• Antriksh Sharma

Using Python to Execute DAX Queries in Power BI & SSAS Tabular - Part 1

Updated: Feb 25

In this blog let's take a look at how you can use Python to connect to either Power BI or SQL Server Analysis Services to run DAX Queries.

First you need a Python IDE so that you can run the code, and then we need to import Pandas and path from sys and first let's check what all is included in path.

Now we need to import Pyadomd, but if you try to do that it gives you an error that "Make sure that the dll is added, to the path, before you import Pyadomd."

So first we need to add a certain dll to the path and that is '\\Program Files\\Microsoft.NET\\ADOMD.NET\\150'

I have used "=" to separate the printed code.

And now you can see that, that dll has been added to the path:

If during installation of pyadomd you face any issues then just run

pip install --pre pythonnet

now we need to create 2 variables that will hold the name of the data model in Power BI/SSAS and the port number/server name on which SSAS is running.

To identify the model name and port number for Power BI we can use DAX Studio, and we need to run a DMV to get the database ID.

This is how the code looks like so far:

Now we need to write the connection string, ther are 2 ways

either you use this one: f'Provider=MSOLAP;Data Source={port_number};Catalog={model_name};'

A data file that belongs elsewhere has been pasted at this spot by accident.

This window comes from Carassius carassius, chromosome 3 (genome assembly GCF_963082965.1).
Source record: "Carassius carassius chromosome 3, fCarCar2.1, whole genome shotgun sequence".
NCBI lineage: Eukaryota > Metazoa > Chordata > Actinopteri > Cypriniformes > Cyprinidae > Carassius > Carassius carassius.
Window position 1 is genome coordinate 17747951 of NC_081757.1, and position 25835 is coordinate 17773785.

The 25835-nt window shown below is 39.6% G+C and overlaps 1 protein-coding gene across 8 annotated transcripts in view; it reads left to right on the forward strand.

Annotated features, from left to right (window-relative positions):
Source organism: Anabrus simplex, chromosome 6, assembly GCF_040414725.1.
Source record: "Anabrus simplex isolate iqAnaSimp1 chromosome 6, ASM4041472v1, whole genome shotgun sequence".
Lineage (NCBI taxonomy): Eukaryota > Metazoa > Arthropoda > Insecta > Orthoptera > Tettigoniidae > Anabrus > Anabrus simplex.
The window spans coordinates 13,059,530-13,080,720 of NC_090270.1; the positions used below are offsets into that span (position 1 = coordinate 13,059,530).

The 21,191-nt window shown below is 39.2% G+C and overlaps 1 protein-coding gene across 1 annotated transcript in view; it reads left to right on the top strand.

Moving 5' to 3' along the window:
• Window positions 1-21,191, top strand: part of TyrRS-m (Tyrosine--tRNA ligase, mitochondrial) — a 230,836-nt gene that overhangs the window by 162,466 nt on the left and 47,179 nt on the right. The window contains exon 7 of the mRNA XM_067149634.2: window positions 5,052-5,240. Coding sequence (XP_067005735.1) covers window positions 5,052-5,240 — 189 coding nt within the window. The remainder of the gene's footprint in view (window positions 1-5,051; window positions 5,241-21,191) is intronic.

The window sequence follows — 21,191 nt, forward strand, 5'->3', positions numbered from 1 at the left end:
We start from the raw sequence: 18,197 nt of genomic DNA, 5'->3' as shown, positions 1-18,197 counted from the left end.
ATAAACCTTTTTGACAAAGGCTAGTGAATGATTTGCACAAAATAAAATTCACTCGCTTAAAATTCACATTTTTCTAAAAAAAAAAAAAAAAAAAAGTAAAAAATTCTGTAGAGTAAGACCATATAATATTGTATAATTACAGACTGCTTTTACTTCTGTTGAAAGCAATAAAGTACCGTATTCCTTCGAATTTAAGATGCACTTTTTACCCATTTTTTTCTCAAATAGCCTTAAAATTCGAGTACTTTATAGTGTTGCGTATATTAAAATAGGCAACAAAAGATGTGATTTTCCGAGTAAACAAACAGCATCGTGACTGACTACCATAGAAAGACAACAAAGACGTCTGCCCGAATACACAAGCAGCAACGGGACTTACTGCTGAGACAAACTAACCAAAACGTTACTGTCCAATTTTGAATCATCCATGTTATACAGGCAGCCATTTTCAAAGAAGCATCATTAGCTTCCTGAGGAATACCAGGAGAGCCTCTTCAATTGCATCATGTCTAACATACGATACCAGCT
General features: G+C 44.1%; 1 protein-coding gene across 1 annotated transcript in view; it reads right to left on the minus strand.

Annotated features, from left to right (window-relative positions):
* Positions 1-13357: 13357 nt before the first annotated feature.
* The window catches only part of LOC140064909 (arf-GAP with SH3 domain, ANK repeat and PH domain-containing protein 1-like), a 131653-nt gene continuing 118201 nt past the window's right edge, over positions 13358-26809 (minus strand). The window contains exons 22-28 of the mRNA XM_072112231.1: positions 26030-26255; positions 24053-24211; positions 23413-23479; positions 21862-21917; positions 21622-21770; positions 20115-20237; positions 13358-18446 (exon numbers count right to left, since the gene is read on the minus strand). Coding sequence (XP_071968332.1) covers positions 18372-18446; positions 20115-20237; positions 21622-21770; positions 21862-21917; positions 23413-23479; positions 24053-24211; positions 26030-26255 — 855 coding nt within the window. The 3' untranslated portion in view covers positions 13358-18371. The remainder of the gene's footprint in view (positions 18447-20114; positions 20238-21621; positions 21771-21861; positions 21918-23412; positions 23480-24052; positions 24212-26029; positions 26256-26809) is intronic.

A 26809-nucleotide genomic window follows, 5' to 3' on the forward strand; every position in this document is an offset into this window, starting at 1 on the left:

Or you rely on automatically generated one, which you can get from Excel.

To get the complete connection string from Excel you need to know the port number shown above and follow the steps shown below.

Go to Queries & Connection and copy the connection string and modify the Source and Initial Catalog arguments in Python code.

After this we need to write our DAX Query that will be executed against the data model. For the first example we can use basic query such as EVALUATE Products.

Next we need to open the connection to the Power BI model:

next we are going to fetch the records and load it into a data frame

This is what we get:

We can run more complex quries as well that gets the running total:

And now we can rename the columns and load the dataframe to Excel and if you get an error just make sure that openpyxl is installed.

Succesfully exported the data:

Connecting to SSAS Tabular

Connecting to SSAS Tabular is even easier as you only need to specify the name of the data model and the server name:

Now we can declare measures on the fly and run more complex queries:

Once you paste the above DAX Query into the dax_query variable you will get your desired result:

Complete code:

One way of renaming the columns is to get the column names from the recordset itself and for that you can use this code:

con = Pyadomd(connection_string) con.open() # Open the connection

result = con.cursor().execute(dax_query)

col_names = [i.name for i in result.description]

df = pd.DataFrame(result.fetchone(), columns=col_names)

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